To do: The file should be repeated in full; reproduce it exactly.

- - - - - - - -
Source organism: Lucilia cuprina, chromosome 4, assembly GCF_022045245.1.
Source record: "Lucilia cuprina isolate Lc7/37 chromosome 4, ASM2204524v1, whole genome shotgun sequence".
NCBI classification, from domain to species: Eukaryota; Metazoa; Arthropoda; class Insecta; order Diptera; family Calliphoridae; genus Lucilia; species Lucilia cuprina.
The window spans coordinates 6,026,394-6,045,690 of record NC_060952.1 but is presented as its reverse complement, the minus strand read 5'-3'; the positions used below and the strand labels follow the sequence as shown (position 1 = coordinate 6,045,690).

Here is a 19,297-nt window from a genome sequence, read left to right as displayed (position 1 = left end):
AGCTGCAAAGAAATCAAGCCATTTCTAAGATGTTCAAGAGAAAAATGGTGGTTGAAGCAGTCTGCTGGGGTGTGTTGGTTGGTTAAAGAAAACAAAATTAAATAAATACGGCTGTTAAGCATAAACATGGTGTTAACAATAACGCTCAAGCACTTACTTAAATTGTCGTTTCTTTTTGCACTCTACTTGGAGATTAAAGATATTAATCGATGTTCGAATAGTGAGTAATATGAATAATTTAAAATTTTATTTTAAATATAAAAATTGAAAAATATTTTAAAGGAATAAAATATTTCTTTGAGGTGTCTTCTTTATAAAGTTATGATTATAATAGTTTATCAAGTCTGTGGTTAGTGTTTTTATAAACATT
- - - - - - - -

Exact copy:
Source organism: Lucilia cuprina, chromosome 4, assembly GCF_022045245.1.
Source record: "Lucilia cuprina isolate Lc7/37 chromosome 4, ASM2204524v1, whole genome shotgun sequence".
NCBI classification, from domain to species: Eukaryota; Metazoa; Arthropoda; class Insecta; order Diptera; family Calliphoridae; genus Lucilia; species Lucilia cuprina.
The window spans coordinates 6,026,394-6,045,690 of record NC_060952.1 but is presented as its reverse complement, the minus strand read 5'-3'; the positions used below and the strand labels follow the sequence as shown (position 1 = coordinate 6,045,690).

Here is a 19,297-nt window from a genome sequence, read left to right as displayed (position 1 = left end):
AGCTGCAAAGAAATCAAGCCATTTCTAAGATGTTCAAGAGAAAAATGGTGGTTGAAGCAGTCTGCTGGGGTGTGTTGGTTGGTTAAAGAAAACAAAATTAAATAAATACGGCTGTTAAGCATAAACATGGTGTTAACAATAACGCTCAAGCACTTACTTAAATTGTCGTTTCTTTTTGCACTCTACTTGGAGATTAAAGATATTAATCGATGTTCGAATAGTGAGTAATATGAATAATTTAAAATTTTATTTTAAATATAAAAATTGAAAAATATTTTAAAGGAATAAAATATTTCTTTGAGGTGTCTTCTTTATAAAGTTATGATTATAATAGTTTATCAAGTCTGTGGTTAGTGTTTTTATAAACATT